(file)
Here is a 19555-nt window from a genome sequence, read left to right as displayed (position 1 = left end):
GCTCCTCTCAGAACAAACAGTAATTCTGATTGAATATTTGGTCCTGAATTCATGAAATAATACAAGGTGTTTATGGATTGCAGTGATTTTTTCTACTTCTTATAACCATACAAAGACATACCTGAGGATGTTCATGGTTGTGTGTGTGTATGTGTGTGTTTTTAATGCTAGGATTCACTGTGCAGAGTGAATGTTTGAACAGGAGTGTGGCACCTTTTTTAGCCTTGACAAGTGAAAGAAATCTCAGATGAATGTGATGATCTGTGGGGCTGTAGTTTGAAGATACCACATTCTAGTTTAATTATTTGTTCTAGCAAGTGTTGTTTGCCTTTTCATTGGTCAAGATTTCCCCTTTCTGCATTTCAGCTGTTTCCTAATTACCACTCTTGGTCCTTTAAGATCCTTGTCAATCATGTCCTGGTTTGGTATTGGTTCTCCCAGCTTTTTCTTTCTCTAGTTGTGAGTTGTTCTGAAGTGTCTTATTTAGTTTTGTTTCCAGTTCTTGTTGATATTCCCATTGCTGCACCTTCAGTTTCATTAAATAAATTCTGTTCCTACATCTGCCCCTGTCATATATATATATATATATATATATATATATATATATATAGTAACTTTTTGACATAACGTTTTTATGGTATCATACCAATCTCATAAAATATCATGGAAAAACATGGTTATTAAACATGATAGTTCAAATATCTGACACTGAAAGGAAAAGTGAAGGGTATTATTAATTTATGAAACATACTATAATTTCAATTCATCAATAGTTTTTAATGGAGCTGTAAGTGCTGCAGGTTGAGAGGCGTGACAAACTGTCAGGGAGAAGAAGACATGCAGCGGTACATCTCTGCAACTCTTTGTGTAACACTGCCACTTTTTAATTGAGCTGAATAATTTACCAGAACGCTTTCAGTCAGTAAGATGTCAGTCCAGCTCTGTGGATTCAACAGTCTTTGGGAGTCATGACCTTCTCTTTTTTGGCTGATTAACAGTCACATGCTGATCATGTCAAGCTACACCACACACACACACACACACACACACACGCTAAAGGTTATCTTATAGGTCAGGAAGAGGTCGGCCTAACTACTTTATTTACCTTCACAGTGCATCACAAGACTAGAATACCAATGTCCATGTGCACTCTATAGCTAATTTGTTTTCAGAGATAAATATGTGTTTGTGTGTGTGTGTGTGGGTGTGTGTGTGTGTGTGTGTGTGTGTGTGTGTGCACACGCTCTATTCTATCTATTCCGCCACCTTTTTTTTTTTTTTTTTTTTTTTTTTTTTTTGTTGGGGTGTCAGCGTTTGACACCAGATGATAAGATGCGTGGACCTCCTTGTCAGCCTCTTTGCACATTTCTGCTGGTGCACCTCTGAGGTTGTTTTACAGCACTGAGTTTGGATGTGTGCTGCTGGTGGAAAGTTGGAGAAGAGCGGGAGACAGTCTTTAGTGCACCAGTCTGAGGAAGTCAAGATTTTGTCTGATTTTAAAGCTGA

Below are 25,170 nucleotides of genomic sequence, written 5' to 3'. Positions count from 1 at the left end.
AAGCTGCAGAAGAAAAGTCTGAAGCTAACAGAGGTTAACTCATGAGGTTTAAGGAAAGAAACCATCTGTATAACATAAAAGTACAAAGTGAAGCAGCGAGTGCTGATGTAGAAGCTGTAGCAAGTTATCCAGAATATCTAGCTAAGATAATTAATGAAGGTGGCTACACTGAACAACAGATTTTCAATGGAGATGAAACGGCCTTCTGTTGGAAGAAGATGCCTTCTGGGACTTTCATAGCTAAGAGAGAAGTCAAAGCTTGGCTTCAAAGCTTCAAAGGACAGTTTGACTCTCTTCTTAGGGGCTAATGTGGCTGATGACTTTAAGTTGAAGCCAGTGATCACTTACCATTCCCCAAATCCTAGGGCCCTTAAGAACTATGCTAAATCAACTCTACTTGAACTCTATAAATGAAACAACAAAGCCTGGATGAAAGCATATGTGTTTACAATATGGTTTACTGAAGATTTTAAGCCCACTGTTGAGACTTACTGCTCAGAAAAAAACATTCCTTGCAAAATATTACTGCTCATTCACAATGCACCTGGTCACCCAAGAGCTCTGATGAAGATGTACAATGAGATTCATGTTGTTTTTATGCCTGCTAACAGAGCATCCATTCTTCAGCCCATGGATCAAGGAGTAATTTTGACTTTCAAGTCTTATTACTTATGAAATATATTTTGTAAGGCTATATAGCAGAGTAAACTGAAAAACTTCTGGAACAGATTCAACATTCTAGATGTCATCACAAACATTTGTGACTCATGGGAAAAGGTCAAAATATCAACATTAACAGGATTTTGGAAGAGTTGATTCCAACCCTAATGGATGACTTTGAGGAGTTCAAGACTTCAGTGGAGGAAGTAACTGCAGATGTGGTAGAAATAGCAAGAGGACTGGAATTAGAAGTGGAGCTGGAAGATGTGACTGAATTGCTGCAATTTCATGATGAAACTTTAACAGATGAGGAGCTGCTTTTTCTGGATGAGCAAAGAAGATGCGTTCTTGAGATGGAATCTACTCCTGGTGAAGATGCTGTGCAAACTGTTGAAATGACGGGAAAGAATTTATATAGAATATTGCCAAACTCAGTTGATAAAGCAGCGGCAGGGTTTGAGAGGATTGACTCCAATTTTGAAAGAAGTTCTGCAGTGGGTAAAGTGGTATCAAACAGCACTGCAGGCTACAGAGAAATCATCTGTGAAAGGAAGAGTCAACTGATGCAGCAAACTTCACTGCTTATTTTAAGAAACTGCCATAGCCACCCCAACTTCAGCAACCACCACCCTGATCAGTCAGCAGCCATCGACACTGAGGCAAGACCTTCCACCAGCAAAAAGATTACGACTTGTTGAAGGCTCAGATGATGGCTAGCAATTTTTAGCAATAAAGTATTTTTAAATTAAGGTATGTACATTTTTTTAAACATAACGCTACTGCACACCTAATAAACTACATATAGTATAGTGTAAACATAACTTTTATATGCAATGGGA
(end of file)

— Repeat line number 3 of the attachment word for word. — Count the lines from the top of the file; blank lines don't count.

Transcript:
Below are 25,170 nucleotides of genomic sequence, written 5' to 3'. Positions count from 1 at the left end.